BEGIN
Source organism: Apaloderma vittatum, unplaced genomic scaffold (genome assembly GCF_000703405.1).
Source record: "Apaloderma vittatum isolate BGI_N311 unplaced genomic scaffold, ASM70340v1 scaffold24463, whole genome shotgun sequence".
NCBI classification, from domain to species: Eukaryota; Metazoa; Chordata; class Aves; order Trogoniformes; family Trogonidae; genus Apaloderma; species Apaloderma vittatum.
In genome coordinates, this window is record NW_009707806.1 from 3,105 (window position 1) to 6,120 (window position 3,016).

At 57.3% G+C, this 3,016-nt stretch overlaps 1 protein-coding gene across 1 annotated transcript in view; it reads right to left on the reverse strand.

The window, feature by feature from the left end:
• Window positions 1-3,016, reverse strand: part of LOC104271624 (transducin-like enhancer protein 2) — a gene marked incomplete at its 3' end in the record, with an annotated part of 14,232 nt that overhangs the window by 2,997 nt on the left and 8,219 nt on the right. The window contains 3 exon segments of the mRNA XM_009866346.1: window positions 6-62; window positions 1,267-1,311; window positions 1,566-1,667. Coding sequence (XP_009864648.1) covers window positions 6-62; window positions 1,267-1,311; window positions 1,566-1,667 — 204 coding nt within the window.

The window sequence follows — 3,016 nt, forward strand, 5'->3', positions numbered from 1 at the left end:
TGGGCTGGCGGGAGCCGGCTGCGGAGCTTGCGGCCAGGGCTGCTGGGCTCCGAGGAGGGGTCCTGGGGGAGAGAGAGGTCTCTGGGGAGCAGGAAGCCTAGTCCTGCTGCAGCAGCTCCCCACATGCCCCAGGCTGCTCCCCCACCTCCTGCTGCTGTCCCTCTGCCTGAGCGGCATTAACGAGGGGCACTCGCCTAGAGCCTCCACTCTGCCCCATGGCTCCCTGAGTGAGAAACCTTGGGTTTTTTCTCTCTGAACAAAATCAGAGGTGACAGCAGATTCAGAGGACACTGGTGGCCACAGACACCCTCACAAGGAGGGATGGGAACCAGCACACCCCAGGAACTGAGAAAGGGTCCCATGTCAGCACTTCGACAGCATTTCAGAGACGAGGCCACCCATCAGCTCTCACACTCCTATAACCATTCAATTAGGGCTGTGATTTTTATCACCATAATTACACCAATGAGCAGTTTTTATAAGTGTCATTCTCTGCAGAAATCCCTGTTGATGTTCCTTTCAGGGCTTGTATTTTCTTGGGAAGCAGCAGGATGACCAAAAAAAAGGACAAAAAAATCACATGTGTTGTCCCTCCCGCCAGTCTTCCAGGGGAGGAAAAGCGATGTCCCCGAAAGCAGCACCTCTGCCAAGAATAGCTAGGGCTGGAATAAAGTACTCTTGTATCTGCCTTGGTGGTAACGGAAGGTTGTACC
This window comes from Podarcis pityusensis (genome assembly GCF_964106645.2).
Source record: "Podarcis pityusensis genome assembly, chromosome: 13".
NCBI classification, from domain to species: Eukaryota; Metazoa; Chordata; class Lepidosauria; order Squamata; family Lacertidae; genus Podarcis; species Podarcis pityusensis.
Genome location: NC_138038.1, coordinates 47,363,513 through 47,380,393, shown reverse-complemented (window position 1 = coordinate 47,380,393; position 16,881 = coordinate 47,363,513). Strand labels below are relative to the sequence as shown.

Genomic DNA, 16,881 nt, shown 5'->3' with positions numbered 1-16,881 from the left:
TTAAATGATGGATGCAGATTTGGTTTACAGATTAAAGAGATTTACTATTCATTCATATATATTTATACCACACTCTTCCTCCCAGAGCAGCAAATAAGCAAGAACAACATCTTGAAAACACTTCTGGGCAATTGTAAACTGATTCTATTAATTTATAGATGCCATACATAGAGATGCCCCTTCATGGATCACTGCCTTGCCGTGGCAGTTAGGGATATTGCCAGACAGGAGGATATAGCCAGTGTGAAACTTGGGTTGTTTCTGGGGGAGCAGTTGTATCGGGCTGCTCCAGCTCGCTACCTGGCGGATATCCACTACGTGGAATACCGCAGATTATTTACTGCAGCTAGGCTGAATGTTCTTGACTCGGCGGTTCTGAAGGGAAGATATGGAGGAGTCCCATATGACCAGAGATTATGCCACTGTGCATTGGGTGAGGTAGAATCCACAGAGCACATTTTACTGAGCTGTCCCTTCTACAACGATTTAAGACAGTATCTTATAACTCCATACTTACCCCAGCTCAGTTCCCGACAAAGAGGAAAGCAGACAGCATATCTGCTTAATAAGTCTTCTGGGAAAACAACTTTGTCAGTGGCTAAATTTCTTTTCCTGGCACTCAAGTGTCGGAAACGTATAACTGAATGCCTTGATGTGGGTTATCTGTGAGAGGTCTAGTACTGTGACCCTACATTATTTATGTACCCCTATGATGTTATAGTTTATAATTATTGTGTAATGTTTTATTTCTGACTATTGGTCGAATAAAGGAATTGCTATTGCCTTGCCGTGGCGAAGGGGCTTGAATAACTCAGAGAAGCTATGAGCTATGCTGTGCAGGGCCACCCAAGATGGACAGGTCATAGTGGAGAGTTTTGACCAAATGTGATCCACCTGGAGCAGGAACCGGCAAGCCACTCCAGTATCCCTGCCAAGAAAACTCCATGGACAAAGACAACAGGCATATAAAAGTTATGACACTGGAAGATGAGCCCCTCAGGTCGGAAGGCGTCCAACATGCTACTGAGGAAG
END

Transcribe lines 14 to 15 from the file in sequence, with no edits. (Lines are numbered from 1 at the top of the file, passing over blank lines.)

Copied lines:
Genomic DNA, 16,881 nt, shown 5'->3' with positions numbered 1-16,881 from the left:
TTAAATGATGGATGCAGATTTGGTTTACAGATTAAAGAGATTTACTATTCATTCATATATATTTATACCACACTCTTCCTCCCAGAGCAGCAAATAAGCAAGAACAACATCTTGAAAACACTTCTGGGCAATTGTAAACTGATTCTATTAATTTATAGATGCCATACATAGAGATGCCCCTTCATGGATCACTGCCTTGCCGTGGCAGTTAGGGATATTGCCAGACAGGAGGATATAGCCAGTGTGAAACTTGGGTTGTTTCTGGGGGAGCAGTTGTATCGGGCTGCTCCAGCTCGCTACCTGGCGGATATCCACTACGTGGAATACCGCAGATTATTTACTGCAGCTAGGCTGAATGTTCTTGACTCGGCGGTTCTGAAGGGAAGATATGGAGGAGTCCCATATGACCAGAGATTATGCCACTGTGCATTGGGTGAGGTAGAATCCACAGAGCACATTTTACTGAGCTGTCCCTTCTACAACGATTTAAGACAGTATCTTATAACTCCATACTTACCCCAGCTCAGTTCCCGACAAAGAGGAAAGCAGACAGCATATCTGCTTAATAAGTCTTCTGGGAAAACAACTTTGTCAGTGGCTAAATTTCTTTTCCTGGCACTCAAGTGTCGGAAACGTATAACTGAATGCCTTGATGTGGGTTATCTGTGAGAGGTCTAGTACTGTGACCCTACATTATTTATGTACCCCTATGATGTTATAGTTTATAATTATTGTGTAATGTTTTATTTCTGACTATTGGTCGAATAAAGGAATTGCTATTGCCTTGCCGTGGCGAAGGGGCTTGAATAACTCAGAGAAGCTATGAGCTATGCTGTGCAGGGCCACCCAAGATGGACAGGTCATAGTGGAGAGTTTTGACCAAATGTGATCCACCTGGAGCAGGAACCGGCAAGCCACTCCAGTATCCCTGCCAAGAAAACTCCATGGACAAAGACAACAGGCATATAAAAGTTATGACACTGGAAGATGAGCCCCTCAGGTCGGAAGGCGTCCAACATGCTACTGAGGAAG